Why Housing Inflation is Likely to Fall Soon

June 15, 2023

Housing is one of the most influential components of the consumer-price index (CPI), a key gauge of inflation. Housing is the largest monthly expense for the average U.S. household, and shelter costs account for more than one-third of the CPI weighting, more than any other consumer good or service.

Housing inflation has been persistently high for months. The latest CPI report showed that shelter costs climbed 0.6% in May from the month before, an acceleration from April’s 0.4% month-to-month increase. Economists believe, however, that housing inflation has peaked and is due for a rapid decline.

Inflation for housing costs was relatively muted in the period before the pandemic, but housing costs surged during the pandemic as changing workplace dynamics led to buying frenzy. Since then, housing costs have slowed their growth and even started to fall in some regions.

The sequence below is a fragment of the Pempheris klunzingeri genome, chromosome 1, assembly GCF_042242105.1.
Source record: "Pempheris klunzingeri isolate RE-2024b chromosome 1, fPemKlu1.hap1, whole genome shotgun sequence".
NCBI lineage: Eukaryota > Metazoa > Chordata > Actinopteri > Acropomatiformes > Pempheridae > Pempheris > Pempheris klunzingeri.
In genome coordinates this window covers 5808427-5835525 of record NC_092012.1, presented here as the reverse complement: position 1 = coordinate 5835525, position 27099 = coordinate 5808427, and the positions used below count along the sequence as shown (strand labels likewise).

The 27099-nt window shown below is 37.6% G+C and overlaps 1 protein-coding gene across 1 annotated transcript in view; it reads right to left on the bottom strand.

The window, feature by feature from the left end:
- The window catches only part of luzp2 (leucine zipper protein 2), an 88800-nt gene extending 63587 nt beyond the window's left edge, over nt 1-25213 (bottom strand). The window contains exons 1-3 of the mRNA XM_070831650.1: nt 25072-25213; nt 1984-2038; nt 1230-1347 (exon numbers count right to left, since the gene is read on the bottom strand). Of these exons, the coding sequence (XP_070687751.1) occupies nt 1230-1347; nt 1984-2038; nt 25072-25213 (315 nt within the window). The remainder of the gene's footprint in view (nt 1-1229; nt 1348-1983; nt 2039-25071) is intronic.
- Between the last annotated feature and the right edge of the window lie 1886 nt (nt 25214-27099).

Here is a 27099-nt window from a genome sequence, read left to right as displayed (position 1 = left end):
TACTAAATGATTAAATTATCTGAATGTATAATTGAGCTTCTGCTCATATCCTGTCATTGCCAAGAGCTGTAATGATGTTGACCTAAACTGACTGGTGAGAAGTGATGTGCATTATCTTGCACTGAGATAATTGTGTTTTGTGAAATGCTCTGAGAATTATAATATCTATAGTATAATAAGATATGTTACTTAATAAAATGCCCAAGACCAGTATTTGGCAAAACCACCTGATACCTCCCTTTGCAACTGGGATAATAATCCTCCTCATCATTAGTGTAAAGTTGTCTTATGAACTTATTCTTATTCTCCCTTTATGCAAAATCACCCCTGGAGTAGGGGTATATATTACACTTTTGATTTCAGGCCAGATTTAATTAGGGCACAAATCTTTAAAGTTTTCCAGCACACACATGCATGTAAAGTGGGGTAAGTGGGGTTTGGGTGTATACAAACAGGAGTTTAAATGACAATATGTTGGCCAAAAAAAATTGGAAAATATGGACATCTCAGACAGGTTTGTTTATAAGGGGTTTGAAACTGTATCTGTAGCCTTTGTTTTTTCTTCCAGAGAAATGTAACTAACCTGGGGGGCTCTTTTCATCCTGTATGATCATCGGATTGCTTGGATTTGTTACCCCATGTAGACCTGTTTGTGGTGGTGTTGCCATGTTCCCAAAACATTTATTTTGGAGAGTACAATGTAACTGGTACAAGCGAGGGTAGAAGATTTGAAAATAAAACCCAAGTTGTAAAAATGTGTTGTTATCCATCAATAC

The average rent grew by 4.8% in May from a year earlier, according to the Zillow Observed Rent Index. That is a significant slowdown from the 15.7% annual increase seen this time last year.

The problem, however, is that CPI doesn’t capture these price trends in real-time. The Bureau of Labor Statistics, which produces the CPI, only collects rent data from sample households every six months, on a staggered basis. The households are divided into six subgroups, or “panels,” with data from Panel 1 collected in January and July, Panel 2 collected in February and August, and so on. This creates a substantial delay in CPI calculation, making the index appear outdated compared to other measures of housing costs. As the lagged data begins to capture the more recent downturn in housing costs, economists expect CPI to continue declining.


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